So my answer is absolutely yes. And the sooner we can transition from relatively shitty human drivers the better.

ITT:

Americans will moan about environment all the way, but NOTHING can make them leave behind cars and take a trolley. Who cares about public transportation being more efficient, safe and eco-friendly by orders of magnitude - people would rather die than be transported TOGETHER WITH ALL THOSE OTHER HUMANS OH THE HORROR.

And of course - just making trolley lines is not hip and futuristic enough. Power lines are a lot more efficient, cheap, safe and long-living than accumulators and charging stations? Uh, but where is sensationalism in that? What's the point of actually useful technology if doesn't provide geeky nerdgasms?

Denamic:

Why does everyone assume that the US represent the world? In Sweden, we get most of our power from water and nuclear plants.

No, you import the most. The World indeed gets most of it's energy by burning shit at this point. It sucks, but it's true.

Marxie:
ITT:

Americans will moan about environment all the way, but NOTHING can make them leave behind cars and take a trolley. Who cares about public transportation being more efficient, safe and eco-friendly by orders of magnitude - people would rather die than be transported TOGETHER WITH ALL THOSE OTHER HUMANS OH THE HORROR.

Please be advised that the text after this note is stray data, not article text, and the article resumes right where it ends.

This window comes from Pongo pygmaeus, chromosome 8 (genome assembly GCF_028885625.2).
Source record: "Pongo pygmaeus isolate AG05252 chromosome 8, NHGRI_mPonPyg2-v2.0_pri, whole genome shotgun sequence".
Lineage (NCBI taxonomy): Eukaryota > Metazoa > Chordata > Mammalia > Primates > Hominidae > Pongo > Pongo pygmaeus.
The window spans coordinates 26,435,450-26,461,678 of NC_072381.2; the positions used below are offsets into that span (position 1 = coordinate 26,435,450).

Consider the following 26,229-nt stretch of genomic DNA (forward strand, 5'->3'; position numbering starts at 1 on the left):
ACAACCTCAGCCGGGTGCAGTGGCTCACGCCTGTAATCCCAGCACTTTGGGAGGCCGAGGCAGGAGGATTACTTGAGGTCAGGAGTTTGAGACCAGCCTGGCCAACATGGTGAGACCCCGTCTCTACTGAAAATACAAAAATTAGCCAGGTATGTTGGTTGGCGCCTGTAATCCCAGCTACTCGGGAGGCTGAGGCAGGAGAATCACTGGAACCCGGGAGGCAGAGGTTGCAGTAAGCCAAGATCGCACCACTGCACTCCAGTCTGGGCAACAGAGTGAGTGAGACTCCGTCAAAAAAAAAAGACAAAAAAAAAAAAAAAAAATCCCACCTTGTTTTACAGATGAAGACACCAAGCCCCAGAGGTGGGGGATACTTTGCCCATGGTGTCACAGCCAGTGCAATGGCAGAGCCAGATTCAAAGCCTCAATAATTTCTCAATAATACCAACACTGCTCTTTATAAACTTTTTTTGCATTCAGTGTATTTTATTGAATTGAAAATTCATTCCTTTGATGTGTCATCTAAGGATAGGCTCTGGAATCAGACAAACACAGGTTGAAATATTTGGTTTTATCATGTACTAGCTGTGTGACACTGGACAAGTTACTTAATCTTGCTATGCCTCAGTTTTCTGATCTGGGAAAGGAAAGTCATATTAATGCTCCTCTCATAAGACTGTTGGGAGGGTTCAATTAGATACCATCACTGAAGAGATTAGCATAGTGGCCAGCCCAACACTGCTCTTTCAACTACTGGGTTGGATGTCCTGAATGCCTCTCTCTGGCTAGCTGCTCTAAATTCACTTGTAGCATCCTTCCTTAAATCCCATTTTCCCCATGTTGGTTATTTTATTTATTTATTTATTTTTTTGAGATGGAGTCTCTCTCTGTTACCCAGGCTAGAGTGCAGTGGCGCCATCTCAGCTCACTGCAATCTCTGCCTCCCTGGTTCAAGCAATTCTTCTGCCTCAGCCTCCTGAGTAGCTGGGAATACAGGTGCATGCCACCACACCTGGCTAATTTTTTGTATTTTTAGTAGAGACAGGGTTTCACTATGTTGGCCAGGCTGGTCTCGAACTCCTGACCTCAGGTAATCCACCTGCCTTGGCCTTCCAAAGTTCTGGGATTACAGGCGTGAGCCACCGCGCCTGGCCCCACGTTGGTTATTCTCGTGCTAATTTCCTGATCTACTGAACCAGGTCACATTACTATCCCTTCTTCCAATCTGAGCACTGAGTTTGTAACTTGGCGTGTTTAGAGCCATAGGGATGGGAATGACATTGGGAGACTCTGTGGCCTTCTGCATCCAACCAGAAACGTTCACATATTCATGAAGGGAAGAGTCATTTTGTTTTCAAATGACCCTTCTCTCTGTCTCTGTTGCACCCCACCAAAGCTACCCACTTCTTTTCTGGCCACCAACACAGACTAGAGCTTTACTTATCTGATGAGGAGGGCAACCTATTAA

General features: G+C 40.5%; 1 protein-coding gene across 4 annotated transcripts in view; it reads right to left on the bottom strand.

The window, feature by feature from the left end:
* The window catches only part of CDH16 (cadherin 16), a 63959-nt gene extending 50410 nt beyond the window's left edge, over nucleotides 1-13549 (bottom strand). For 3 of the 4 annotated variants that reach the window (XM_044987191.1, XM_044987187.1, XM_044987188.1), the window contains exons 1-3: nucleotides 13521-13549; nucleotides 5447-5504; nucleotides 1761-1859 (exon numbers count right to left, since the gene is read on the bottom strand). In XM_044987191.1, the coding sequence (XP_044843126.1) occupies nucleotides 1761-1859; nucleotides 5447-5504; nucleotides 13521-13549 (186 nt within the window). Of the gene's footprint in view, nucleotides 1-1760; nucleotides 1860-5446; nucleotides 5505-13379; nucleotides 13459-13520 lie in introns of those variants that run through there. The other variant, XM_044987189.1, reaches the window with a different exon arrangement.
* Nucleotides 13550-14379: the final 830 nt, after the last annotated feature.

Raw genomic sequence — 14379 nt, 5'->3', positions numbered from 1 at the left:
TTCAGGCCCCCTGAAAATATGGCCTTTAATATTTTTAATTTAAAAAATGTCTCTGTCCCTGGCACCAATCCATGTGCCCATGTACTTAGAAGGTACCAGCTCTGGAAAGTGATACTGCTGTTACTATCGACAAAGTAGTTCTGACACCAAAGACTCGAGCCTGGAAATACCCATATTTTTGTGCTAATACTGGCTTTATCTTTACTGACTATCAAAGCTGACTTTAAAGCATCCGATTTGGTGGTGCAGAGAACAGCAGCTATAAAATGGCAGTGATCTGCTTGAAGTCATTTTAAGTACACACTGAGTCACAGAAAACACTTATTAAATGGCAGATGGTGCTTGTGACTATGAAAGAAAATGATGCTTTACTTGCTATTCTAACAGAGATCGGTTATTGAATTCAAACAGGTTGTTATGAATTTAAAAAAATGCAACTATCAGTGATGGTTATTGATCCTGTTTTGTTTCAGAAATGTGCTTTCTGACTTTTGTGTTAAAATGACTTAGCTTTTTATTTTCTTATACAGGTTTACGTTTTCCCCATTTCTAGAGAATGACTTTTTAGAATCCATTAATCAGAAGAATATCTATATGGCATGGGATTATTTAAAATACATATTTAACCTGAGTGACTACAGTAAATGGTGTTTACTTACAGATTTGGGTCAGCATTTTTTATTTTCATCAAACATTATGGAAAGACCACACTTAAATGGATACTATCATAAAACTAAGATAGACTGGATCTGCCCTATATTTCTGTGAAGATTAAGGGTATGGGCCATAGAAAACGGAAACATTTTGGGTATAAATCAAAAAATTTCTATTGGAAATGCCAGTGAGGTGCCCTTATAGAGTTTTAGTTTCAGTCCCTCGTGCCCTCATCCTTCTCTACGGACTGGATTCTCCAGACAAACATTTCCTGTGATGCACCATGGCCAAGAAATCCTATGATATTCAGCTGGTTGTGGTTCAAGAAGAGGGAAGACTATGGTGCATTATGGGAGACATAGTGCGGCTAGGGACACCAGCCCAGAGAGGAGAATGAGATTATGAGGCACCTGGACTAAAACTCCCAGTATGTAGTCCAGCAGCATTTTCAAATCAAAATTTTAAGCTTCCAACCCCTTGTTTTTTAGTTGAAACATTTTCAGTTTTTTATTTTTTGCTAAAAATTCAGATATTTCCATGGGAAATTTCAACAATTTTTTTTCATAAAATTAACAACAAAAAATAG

Denamic:

Why does everyone assume that the US represent the world? In Sweden, we get most of our power from water and nuclear plants.

No, you import the most. The World indeed gets most of it's energy by burning shit at this point. It sucks, but it's true.

The problem with public transportation in many American cities is how spread out our cities are, which makes public transportation very inefficient. Public transportation is a hard sell when a two way ticket costs more than the gas to drive yourself and takes more than twice as long. I simply cannot afford to take public transportation.

DrOswald:

Marxie:
ITT:

Americans will moan about environment all the way, but NOTHING can make them leave behind cars and take a trolley. Who cares about public transportation being more efficient, safe and eco-friendly by orders of magnitude - people would rather die than be transported TOGETHER WITH ALL THOSE OTHER HUMANS OH THE HORROR.

Denamic:

Why does everyone assume that the US represent the world? In Sweden, we get most of our power from water and nuclear plants.

No, you import the most. The World indeed gets most of it's energy by burning shit at this point. It sucks, but it's true.

The problem with public transportation in many American cities is how spread out our cities are, which makes public transportation very inefficient. Public transportation a hard sell when a two way ticket costs more than the gas to drive there yourself and takes more than twice as long. I simply cannot afford to take public transportation.

That is something I didn't appreciate until coming to this country, just how immense it really is. We're so used to seeing the major cities, or some small towns that we forget the distance between them would take you from the UK to Sevastopol and back with change to spare.